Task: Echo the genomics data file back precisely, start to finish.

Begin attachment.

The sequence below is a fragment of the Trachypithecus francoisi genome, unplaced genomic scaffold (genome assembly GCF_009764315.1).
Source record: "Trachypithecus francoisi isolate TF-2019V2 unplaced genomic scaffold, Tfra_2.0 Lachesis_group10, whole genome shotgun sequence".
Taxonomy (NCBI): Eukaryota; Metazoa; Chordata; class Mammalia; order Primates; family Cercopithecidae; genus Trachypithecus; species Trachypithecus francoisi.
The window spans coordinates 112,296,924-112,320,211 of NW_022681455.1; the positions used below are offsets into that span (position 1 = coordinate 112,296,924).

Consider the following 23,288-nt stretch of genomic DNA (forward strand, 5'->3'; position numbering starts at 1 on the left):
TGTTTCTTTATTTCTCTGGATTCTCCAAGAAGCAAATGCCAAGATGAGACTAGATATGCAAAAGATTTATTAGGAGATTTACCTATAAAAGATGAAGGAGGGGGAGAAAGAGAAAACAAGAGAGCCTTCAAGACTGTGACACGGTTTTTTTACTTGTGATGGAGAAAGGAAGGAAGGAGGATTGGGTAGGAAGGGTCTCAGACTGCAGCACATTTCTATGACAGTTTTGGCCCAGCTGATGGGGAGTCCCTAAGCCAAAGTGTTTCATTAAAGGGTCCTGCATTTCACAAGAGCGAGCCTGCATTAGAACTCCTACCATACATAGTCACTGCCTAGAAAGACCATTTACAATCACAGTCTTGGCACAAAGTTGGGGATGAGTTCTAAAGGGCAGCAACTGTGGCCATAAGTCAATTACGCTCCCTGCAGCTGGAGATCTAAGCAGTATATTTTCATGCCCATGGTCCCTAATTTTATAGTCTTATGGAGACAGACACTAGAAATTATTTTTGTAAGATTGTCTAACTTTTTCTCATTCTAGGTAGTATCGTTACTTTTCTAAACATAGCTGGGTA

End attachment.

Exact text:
The sequence below is a fragment of the Trachypithecus francoisi genome, unplaced genomic scaffold (genome assembly GCF_009764315.1).
Source record: "Trachypithecus francoisi isolate TF-2019V2 unplaced genomic scaffold, Tfra_2.0 Lachesis_group10, whole genome shotgun sequence".
Taxonomy (NCBI): Eukaryota; Metazoa; Chordata; class Mammalia; order Primates; family Cercopithecidae; genus Trachypithecus; species Trachypithecus francoisi.
The window spans coordinates 112,296,924-112,320,211 of NW_022681455.1; the positions used below are offsets into that span (position 1 = coordinate 112,296,924).

Consider the following 23,288-nt stretch of genomic DNA (forward strand, 5'->3'; position numbering starts at 1 on the left):
TGTTTCTTTATTTCTCTGGATTCTCCAAGAAGCAAATGCCAAGATGAGACTAGATATGCAAAAGATTTATTAGGAGATTTACCTATAAAAGATGAAGGAGGGGGAGAAAGAGAAAACAAGAGAGCCTTCAAGACTGTGACACGGTTTTTTTACTTGTGATGGAGAAAGGAAGGAAGGAGGATTGGGTAGGAAGGGTCTCAGACTGCAGCACATTTCTATGACAGTTTTGGCCCAGCTGATGGGGAGTCCCTAAGCCAAAGTGTTTCATTAAAGGGTCCTGCATTTCACAAGAGCGAGCCTGCATTAGAACTCCTACCATACATAGTCACTGCCTAGAAAGACCATTTACAATCACAGTCTTGGCACAAAGTTGGGGATGAGTTCTAAAGGGCAGCAACTGTGGCCATAAGTCAATTACGCTCCCTGCAGCTGGAGATCTAAGCAGTATATTTTCATGCCCATGGTCCCTAATTTTATAGTCTTATGGAGACAGACACTAGAAATTATTTTTGTAAGATTGTCTAACTTTTTCTCATTCTAGGTAGTATCGTTACTTTTCTAAACATAGCTGGGTA